Workgroup/created custom users/revoked the Users-Admins permissions/changed
ownership of objects etc., etc, etc. I presume that Security Wizard will
need a 'virgin' security setup (i.e. default) to work, so that may be a
problem. I don't have a recent useable version that has not been 'secured'
by my own hand.

I'll look into it, and also the read the white paper.

Thanks Pete,

Chris

"Peter Miller" <pm*****@pksolutions.com> wrote in message
news:n2********************************@4ax.com...

On Fri, 16 Apr 2004 17:35:02 +0000 (UTC), "Chris Tyson"
<ch***********@btinternet.com> wrote in comp.databases.ms-access:
Any thoughts out there?


Re-read the security white paper. Then secure the db again, using the
security wizard. Your problems will go away. Changing ownership of
objects is important, but doing it casually through the ui rarely
results in a proper implementation. Use the security wizard, after
logging in as a custom user, secure the file, then modify permissions
as you see fit.

Peter Miller
__________________________________________________ __________
PK Solutions -- Data Recovery for Microsoft Access/Jet/SQL
Free quotes, Guaranteed lowest prices and best results
www.pksolutions.com 1.866.FILE.FIX 1.760.476.9051

Nov 12 '05 #3

P: n/a

On Fri, 16 Apr 2004 19:38:24 +0000 (UTC), "Chris Tyson"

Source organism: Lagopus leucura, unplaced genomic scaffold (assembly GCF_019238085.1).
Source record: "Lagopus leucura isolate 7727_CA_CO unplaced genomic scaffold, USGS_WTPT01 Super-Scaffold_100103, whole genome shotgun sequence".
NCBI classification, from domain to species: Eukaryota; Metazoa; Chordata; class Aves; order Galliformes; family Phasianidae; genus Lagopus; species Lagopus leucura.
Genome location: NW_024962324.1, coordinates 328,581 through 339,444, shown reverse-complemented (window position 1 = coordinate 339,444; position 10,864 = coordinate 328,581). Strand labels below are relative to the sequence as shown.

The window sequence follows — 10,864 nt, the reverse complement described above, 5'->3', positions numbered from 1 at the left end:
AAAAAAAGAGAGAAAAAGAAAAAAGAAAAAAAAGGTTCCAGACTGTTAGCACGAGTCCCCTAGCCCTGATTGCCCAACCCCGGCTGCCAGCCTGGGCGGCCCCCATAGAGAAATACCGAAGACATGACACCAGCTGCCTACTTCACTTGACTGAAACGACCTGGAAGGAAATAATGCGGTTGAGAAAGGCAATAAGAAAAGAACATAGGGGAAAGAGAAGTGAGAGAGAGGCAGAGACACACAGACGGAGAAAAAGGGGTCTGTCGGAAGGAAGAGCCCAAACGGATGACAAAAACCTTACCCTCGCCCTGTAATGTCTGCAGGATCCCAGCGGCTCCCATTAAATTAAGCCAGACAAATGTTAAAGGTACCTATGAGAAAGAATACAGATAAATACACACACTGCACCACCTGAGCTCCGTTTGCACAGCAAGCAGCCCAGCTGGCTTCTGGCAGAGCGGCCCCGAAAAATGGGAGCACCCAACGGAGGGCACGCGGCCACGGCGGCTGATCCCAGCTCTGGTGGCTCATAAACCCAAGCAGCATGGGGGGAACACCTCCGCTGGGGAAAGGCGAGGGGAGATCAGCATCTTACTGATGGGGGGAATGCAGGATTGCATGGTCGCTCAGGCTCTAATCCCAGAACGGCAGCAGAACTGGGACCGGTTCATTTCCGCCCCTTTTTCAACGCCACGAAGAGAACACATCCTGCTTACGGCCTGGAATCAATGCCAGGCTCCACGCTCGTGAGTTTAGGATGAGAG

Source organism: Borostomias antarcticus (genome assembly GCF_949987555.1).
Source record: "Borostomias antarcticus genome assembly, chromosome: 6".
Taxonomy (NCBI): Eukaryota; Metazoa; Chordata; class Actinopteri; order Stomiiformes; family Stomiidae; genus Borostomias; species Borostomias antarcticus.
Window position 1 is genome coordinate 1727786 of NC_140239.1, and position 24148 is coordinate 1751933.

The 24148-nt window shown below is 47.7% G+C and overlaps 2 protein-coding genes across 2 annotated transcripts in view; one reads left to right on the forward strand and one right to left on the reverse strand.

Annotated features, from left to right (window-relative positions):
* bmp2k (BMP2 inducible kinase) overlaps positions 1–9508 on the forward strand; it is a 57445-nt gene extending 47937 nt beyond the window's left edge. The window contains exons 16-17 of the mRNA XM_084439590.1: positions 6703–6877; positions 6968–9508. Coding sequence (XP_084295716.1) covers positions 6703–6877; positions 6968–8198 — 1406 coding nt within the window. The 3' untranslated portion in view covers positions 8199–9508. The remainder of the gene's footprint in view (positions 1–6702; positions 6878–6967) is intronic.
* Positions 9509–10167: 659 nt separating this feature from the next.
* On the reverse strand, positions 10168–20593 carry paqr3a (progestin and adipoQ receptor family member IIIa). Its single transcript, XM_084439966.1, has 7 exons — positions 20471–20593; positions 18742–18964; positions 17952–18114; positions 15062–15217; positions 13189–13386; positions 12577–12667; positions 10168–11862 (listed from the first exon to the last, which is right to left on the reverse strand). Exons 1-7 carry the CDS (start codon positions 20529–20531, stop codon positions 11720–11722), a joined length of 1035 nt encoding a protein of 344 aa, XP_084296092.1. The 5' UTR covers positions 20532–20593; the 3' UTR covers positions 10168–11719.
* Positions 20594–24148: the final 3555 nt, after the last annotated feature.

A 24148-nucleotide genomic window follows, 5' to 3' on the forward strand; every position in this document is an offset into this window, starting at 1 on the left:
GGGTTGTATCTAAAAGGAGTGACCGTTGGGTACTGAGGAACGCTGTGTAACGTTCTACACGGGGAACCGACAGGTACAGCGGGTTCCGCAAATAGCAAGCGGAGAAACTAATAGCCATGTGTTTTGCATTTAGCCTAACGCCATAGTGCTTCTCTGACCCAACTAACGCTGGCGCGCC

<ch***********@btinternet.com> wrote in comp.databases.ms-access:
I've done a lot of work on the database since I created the unique
Workgroup/created custom users/revoked the Users-Admins permissions/changed
ownership of objects etc., etc, etc. I presume that Security Wizard will
need a 'virgin' security setup (i.e. default) to work, so that may be a
problem.


Well, yes and no. The security wizard does not in fact require a
'virgin' unsecured file. All it requires is that you, the current
user, have rights to everything. So just log in as your power user,
then run the security wizard. That's the 'no, it isnt a problem'
part.

The 'yes it is a problem' part is that I'm not sure the wizard won't
mangle some of your custom settings. Remember that the point of the
wizard is to *deny* rights to common user and group accounts. So if
you created brand new groups and brand new users, and assigned
membership and rights, you may be fine. But if you set up rights for
the copmmon users group, you may have a problem.

Peter Miller
__________________________________________________ __________
PK Solutions -- Data Recovery for Microsoft Access/Jet/SQL
Free quotes, Guaranteed lowest prices and best results
www.pksolutions.com 1.866.FILE.FIX 1.760.476.9051
Nov 12 '05 #4

P: n/a
Peter,

Your suggestions appear to have solved my problems.

Many, many thanks,

Chris

Well, yes and no. The security wizard does not in fact require a
'virgin' unsecured file. All it requires is that you, the current
user, have rights to everything. So just log in as your power user,
then run the security wizard. That's the 'no, it isnt a problem'
part.

Nov 12 '05 #5